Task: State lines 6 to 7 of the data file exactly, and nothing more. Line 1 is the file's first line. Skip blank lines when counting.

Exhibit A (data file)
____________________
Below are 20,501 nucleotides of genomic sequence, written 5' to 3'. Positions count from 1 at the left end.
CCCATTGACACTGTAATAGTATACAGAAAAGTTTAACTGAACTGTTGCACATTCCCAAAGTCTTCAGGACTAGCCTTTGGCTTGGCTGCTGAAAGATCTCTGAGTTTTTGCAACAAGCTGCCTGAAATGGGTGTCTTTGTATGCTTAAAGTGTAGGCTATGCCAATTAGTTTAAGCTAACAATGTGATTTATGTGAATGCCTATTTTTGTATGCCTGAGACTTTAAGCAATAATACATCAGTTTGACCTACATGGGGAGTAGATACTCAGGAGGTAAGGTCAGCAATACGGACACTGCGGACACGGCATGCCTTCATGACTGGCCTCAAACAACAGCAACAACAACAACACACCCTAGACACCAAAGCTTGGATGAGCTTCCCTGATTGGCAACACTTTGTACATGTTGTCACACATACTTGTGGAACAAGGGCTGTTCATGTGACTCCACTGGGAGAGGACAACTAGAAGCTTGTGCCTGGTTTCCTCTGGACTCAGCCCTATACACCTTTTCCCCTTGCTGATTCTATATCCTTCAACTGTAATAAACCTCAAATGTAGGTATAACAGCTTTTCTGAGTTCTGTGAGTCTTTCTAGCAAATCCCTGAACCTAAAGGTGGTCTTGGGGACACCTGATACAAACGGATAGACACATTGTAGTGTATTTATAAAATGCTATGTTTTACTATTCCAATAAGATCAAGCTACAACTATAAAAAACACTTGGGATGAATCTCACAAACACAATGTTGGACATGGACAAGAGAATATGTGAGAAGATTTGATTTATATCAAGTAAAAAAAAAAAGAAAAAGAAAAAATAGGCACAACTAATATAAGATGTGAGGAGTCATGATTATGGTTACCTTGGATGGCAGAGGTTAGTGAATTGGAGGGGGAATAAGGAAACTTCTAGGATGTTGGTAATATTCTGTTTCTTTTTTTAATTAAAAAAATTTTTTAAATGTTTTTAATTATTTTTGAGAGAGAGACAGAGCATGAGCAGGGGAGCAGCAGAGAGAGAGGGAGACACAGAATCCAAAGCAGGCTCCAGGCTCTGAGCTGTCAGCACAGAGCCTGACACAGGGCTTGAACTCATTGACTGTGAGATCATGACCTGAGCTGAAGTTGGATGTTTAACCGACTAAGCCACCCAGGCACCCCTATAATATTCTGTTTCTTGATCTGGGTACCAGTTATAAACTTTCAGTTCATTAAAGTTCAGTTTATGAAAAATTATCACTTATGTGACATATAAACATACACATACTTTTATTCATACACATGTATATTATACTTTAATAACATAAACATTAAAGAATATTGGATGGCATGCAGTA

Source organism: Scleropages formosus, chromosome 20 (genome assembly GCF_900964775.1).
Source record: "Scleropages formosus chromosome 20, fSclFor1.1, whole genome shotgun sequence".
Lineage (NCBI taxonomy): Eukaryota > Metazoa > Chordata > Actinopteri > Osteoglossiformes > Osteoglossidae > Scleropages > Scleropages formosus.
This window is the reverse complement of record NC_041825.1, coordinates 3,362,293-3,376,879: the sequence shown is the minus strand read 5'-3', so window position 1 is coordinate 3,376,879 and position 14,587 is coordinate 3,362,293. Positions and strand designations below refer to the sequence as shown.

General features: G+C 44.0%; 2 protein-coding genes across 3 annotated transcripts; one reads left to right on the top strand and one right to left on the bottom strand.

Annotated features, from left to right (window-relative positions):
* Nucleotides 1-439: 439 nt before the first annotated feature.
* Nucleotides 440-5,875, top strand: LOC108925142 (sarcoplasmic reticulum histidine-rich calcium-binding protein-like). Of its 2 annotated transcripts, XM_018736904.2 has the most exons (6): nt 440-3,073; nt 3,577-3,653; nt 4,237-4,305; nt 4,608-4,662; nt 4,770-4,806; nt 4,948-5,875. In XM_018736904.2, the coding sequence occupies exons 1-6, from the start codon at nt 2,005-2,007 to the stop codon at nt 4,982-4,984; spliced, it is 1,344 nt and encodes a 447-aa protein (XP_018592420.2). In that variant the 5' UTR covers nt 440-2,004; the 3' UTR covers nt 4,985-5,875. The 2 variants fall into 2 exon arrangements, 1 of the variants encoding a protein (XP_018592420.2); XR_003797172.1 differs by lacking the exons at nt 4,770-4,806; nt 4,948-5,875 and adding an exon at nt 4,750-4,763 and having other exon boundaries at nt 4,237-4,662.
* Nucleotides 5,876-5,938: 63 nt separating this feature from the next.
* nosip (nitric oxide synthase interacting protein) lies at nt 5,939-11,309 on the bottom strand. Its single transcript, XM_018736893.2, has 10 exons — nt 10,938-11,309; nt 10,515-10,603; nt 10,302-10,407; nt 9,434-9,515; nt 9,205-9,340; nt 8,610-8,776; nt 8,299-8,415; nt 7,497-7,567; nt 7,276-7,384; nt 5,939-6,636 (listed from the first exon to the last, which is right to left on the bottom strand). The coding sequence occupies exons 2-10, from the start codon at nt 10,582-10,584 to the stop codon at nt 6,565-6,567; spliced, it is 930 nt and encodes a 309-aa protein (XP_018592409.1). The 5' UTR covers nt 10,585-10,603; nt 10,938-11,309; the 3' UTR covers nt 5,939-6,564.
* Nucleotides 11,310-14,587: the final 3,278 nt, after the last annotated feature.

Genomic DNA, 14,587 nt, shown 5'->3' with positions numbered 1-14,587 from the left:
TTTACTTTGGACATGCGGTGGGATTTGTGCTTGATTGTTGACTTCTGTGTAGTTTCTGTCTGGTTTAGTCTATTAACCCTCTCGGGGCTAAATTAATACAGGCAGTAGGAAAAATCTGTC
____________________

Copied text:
This window is the reverse complement of record NC_041825.1, coordinates 3,362,293-3,376,879: the sequence shown is the minus strand read 5'-3', so window position 1 is coordinate 3,376,879 and position 14,587 is coordinate 3,362,293. Positions and strand designations below refer to the sequence as shown.

General features: G+C 44.0%; 2 protein-coding genes across 3 annotated transcripts; one reads left to right on the top strand and one right to left on the bottom strand.